Pitt readies for Detroit star guard Ray McCallum
History and a player capable of carrying a team that has postseason aspirations will be working against Pitt on Saturday night at the Petersen Events Center.
But just as Detroit owns the series advantage over Pitt by virtue of a lone victory — and that came in 1970 in the Motor City Classic — its reliance on a star player also may be misleading when it comes to the Titans' chances of pulling an upset.
Pitt contained Lehigh guard C.J. McCollum, a likely NBA first-round draft pick, in an easy win last month. If the Panthers can do the same with Titans guard Ray McCallum Jr., they should continue to feast on a nonconference schedule that hasn't provided many challenges outside the state of Michigan.
Pitt's lone loss came to Michigan on the night before Thanksgiving, and Oakland took the host Panthers (6-1) to overtime before falling, 72-62, last month.
Take away those two games and Pitt has steamrolled its five other opponents by an average of 28.4 points.
McCallum is the caliber of player who can keep Detroit (2-3) close.
The 6-foot-3 junior led Detroit to the Horizon League title last season, and he is averaging 20.6 points per game.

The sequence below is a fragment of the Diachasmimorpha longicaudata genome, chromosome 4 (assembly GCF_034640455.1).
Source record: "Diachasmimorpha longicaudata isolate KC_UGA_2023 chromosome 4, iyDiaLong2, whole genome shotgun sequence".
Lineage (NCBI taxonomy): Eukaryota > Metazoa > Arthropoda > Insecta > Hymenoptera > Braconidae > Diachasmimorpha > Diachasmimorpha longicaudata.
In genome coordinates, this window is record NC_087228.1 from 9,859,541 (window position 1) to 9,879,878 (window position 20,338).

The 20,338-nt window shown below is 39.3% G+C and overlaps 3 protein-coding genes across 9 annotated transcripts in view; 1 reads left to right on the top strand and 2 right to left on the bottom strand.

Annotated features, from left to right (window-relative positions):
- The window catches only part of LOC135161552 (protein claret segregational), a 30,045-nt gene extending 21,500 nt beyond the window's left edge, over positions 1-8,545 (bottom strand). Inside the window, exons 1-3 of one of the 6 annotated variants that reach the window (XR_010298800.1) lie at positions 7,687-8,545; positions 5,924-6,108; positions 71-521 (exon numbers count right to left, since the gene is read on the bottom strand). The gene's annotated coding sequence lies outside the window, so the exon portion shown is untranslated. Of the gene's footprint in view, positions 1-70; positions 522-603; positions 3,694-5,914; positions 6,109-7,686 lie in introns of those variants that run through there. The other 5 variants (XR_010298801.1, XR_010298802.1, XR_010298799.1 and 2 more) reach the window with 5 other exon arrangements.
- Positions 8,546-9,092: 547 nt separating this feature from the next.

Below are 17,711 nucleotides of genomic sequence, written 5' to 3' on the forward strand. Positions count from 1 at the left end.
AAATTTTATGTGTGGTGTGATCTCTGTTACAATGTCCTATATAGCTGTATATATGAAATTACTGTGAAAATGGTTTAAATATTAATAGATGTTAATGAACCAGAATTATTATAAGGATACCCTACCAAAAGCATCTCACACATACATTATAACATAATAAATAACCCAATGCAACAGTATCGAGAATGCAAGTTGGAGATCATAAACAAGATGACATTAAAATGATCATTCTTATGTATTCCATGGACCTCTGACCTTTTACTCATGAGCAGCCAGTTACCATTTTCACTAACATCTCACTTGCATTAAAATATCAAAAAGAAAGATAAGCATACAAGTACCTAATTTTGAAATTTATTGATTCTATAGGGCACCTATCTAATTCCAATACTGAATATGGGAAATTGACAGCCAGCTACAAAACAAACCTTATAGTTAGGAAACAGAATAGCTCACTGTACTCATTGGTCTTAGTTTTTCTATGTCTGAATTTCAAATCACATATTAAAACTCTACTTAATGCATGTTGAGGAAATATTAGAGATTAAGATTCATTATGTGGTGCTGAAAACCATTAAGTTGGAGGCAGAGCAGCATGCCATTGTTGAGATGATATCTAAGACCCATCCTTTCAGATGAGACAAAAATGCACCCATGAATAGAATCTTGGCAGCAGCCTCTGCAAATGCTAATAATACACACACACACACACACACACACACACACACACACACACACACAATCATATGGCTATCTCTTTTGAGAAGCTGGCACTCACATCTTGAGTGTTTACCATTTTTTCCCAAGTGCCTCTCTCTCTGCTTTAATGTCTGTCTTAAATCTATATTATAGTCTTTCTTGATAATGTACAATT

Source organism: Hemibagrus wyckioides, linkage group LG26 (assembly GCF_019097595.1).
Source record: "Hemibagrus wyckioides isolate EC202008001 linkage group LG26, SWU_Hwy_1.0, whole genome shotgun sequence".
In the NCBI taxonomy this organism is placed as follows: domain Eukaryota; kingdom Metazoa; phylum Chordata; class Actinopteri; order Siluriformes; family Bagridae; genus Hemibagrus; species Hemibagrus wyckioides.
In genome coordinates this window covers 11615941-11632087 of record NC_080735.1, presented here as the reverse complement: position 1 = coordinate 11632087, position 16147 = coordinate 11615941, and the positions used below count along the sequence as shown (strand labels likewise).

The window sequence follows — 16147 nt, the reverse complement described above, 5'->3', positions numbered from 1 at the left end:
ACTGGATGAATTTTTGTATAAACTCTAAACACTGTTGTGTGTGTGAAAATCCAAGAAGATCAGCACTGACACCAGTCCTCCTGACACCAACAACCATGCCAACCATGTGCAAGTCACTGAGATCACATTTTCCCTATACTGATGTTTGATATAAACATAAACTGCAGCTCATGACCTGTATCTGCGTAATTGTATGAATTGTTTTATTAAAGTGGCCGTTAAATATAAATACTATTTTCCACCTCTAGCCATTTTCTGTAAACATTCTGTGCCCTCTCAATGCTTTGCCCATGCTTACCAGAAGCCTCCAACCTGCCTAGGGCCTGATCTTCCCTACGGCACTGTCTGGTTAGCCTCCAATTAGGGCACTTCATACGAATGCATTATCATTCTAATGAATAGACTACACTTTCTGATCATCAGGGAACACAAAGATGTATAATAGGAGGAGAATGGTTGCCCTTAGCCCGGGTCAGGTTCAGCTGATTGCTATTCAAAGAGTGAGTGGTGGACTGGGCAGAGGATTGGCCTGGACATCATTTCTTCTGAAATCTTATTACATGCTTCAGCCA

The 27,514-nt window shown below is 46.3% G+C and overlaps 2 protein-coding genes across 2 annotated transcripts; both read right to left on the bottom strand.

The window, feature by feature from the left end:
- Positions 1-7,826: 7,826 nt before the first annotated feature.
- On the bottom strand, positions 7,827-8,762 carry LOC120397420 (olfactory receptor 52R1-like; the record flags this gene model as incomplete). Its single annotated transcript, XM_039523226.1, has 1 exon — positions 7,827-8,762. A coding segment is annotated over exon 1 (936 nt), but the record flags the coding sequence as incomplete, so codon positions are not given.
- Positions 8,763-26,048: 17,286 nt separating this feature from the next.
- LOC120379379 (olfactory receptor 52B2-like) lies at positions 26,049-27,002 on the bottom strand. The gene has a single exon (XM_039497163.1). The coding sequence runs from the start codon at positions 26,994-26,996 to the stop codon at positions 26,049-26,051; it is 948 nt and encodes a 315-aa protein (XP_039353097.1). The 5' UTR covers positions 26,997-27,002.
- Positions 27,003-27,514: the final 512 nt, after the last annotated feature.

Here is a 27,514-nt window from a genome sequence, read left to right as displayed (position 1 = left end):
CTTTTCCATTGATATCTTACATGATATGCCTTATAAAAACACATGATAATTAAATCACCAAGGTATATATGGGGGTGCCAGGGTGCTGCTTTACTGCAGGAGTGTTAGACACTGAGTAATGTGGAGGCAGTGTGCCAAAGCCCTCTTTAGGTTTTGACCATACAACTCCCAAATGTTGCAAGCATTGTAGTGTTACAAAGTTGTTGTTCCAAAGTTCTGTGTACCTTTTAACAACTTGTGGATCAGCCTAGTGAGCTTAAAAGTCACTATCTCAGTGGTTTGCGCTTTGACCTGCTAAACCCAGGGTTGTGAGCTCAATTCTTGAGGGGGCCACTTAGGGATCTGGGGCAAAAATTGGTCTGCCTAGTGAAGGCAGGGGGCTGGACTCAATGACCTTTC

He could have played at a higher-profile school but McCallum chose to suit up for his father, Ray, and help build a program rather than contribute to an established one.
The McCallums led Detroit to the NCAA tournament last season — it lost to eventual runner-up Kansas, 65-50, in the first round — and the Titans are more than just a father-son show.
Four Detroit players average in double figures, though the Titans will not be able to match Pitt's depth. They may also choose to pack the lane as Howard did last Tuesday and force Pitt to win the game from the outside.
“We have shooters all over the floor,” forward Lamar Patterson said.
They did against Howard as Patterson drained five 3-pointers to lead Pitt. The Panthers were outrebounded by Howard, and most of their points came from the perimeter.
Coach Jamie Dixon said he wants to see his big men be more assertive, particularly on offense.
“We have to get more putbacks, offensive rebounds against the zone,” Dixon said. “We just aren't active enough.”
Scott Brown is a staff writer for Trib Total Media. He can be reached at firstname.lastname@example.org.
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